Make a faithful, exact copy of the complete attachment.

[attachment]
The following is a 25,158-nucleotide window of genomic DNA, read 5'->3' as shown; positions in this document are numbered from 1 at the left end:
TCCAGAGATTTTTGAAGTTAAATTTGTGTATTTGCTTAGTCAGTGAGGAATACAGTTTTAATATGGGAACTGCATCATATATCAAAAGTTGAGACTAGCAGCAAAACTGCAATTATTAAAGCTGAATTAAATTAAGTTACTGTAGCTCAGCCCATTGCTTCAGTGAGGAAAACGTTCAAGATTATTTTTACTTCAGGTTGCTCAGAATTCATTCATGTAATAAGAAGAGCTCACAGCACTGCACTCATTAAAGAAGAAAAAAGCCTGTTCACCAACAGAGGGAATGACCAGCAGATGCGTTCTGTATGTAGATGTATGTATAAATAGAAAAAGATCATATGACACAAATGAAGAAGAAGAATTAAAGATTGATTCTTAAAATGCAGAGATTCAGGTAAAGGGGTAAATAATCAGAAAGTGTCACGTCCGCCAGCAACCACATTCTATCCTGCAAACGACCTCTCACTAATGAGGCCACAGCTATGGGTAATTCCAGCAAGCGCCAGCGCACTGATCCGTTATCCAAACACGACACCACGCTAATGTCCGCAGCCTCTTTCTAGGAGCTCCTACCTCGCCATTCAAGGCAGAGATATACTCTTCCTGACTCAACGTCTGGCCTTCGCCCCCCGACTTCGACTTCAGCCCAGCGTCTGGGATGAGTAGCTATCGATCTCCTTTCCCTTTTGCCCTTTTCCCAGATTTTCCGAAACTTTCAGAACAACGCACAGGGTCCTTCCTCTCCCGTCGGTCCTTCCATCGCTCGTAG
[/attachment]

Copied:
The following is a 25,158-nucleotide window of genomic DNA, read 5'->3' as shown; positions in this document are numbered from 1 at the left end:
TCCAGAGATTTTTGAAGTTAAATTTGTGTATTTGCTTAGTCAGTGAGGAATACAGTTTTAATATGGGAACTGCATCATATATCAAAAGTTGAGACTAGCAGCAAAACTGCAATTATTAAAGCTGAATTAAATTAAGTTACTGTAGCTCAGCCCATTGCTTCAGTGAGGAAAACGTTCAAGATTATTTTTACTTCAGGTTGCTCAGAATTCATTCATGTAATAAGAAGAGCTCACAGCACTGCACTCATTAAAGAAGAAAAAAGCCTGTTCACCAACAGAGGGAATGACCAGCAGATGCGTTCTGTATGTAGATGTATGTATAAATAGAAAAAGATCATATGACACAAATGAAGAAGAAGAATTAAAGATTGATTCTTAAAATGCAGAGATTCAGGTAAAGGGGTAAATAATCAGAAAGTGTCACGTCCGCCAGCAACCACATTCTATCCTGCAAACGACCTCTCACTAATGAGGCCACAGCTATGGGTAATTCCAGCAAGCGCCAGCGCACTGATCCGTTATCCAAACACGACACCACGCTAATGTCCGCAGCCTCTTTCTAGGAGCTCCTACCTCGCCATTCAAGGCAGAGATATACTCTTCCTGACTCAACGTCTGGCCTTCGCCCCCCGACTTCGACTTCAGCCCAGCGTCTGGGATGAGTAGCTATCGATCTCCTTTCCCTTTTGCCCTTTTCCCAGATTTTCCGAAACTTTCAGAACAACGCACAGGGTCCTTCCTCTCCCGTCGGTCCTTCCATCGCTCGTAG